The service was prompt and attentive, the decor was very good, and the soft background music was soothing, but not conversation impairing. The decor was especially impressive with Middle Eastern rugs on the floor; paintings, photos and small rugs on the walls, including one with a woven map of Afghanistan showing the provinces with English and arabic. Very unique. Each table had a ceramic vase with a small bouquet of fresh carnations in it -- an elegant touch. The only negative for me was the glass table tops which were over white tablecloths with beautiful gold embroidery. I can't recall another restaurant I've been to that has glass over tablecloths, most restaurants that cover their tablecloths use paper. I don't like either but at least you could see the gold embroidery.

There were only a few tables occupied between 11:30 and 12:30, but then again it was the day before Thanksgiving. We need to support establishments of this type.

Overall, a wonderful experience. They're doing everything right and it's a good value.

Jesper

Kabul House
3320 W. Dempster Ave. (just west of McCormick)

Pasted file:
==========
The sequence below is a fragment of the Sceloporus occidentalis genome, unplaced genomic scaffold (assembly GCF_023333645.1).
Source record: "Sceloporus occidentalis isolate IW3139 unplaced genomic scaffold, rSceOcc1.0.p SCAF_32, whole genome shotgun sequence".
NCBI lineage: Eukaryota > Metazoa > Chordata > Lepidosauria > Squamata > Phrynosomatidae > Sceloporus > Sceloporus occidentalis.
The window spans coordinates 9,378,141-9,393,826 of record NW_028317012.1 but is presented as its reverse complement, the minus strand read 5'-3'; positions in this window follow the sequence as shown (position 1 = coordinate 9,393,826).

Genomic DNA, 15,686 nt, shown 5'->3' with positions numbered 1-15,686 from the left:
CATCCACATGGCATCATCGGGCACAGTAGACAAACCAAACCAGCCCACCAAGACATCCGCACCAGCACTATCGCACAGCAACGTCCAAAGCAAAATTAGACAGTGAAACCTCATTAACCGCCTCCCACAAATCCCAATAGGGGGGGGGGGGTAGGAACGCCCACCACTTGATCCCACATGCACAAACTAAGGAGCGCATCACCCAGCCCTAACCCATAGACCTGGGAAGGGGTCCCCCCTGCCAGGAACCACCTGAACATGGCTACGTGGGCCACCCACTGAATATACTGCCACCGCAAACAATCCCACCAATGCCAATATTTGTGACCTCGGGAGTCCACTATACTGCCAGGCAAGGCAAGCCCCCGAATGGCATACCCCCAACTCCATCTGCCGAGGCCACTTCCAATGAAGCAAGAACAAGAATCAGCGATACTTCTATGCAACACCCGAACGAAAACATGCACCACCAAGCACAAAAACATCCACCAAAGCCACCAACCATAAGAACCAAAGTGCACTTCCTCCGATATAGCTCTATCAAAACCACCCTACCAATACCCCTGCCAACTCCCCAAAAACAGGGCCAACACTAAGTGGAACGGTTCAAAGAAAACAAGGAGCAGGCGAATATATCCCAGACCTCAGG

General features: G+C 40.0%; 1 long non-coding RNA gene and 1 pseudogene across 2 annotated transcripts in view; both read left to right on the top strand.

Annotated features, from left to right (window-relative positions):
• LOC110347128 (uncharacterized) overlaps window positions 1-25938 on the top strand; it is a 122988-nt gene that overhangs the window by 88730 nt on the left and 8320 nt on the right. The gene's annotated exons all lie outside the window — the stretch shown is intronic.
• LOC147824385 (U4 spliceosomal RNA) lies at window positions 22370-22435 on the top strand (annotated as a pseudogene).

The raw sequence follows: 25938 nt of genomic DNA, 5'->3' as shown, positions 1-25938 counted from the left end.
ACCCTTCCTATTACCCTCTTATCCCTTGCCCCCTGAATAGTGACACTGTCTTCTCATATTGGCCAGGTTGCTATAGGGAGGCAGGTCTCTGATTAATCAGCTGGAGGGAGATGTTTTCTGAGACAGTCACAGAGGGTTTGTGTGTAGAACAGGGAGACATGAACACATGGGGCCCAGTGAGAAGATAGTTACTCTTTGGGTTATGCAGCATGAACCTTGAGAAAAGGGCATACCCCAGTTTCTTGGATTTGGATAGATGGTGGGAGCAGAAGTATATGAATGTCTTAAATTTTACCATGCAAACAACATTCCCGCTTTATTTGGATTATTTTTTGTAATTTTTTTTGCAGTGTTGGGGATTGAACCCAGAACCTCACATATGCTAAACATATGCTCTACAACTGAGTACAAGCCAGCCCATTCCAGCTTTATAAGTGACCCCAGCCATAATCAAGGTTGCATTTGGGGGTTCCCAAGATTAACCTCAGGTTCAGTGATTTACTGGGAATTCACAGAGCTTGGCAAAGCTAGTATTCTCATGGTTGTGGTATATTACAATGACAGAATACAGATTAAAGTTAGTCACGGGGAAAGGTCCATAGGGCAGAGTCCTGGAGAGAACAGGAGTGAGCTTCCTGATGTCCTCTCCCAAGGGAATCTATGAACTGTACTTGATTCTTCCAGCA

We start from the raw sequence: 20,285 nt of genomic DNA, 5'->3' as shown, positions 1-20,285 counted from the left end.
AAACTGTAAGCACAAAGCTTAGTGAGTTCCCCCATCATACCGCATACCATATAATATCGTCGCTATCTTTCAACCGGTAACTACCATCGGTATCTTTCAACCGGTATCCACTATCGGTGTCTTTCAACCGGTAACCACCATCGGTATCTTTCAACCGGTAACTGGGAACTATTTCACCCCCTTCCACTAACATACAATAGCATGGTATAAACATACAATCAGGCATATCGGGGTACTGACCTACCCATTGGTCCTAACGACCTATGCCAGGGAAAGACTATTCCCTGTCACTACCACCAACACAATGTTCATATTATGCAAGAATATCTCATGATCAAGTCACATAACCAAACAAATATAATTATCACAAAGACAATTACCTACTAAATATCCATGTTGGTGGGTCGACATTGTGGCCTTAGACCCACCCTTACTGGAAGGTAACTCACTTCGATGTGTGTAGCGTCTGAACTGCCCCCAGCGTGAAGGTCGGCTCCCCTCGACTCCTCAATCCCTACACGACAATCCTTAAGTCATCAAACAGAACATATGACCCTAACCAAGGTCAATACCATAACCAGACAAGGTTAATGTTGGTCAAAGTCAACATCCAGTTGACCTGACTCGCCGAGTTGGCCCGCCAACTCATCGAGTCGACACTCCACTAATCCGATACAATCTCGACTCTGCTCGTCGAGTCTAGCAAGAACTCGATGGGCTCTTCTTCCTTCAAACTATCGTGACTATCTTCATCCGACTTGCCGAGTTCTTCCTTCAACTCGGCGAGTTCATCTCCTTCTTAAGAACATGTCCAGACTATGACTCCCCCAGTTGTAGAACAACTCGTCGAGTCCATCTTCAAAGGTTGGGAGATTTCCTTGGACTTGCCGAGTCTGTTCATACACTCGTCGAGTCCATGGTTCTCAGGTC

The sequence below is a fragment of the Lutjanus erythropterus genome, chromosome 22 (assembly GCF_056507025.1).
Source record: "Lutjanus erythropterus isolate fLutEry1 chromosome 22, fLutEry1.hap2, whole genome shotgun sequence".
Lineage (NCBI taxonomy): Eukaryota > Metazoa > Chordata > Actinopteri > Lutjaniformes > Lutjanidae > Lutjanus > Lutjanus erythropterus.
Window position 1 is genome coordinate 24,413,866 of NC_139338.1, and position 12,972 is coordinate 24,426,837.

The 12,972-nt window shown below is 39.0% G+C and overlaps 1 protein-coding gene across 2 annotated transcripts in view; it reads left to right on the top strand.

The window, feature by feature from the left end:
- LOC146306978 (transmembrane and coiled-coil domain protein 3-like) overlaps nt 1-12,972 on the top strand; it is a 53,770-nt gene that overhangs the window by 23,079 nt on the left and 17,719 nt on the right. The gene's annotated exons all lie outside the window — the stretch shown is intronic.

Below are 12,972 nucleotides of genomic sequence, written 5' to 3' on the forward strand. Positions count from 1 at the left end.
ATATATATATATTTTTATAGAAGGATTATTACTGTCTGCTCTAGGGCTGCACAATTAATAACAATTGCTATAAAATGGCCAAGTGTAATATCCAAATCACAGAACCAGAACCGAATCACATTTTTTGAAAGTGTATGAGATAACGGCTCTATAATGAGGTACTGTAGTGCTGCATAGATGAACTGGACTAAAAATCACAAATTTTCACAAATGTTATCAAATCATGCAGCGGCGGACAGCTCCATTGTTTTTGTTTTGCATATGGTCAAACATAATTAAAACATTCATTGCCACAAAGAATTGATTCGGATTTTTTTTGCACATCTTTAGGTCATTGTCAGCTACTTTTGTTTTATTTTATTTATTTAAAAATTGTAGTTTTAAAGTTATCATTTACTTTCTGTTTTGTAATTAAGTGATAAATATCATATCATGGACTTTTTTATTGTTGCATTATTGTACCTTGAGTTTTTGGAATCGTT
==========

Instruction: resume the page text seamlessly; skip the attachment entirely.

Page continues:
Skokie
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Jesper wrote:The only negative for me was the glass table tops which were over white tablecloths with beautiful gold embroidery. I can't recall another restaurant I've been to that has glass over tablecloths, most restaurants that cover their tablecloths use paper.


Glass (or plexiglass) covers are SOP at quite a few Mexican places that I've been to.
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Steve Z.

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:cry: I was just trying to make plans for a birthday celebration tomorrow night, and called to make reservations at the Halsted location of Kabul House, only to find out that it's closed permanently.

So, any other good Afghani restaurants in the city? Skokie seems a bit far to go... I found Afghan House on Devon--is it any good?
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HI,

Unless you are without a car, the location on Dempster is really not far away from the city. Just a block or so east is Evanston, is that really far?

I don't know about the other place mention, though if you go we'd love a report. If you do go to Kabul House on Dempster, I don't think you will be sorry.

Regards,
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There's a thread on the Devon Afghan place:
http://lthforum.com/bb/viewtopic.php?t=1828

VI liked it very much!
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I thought the Afghan restaurant on Devon had closed. I would call before going there.

Jesper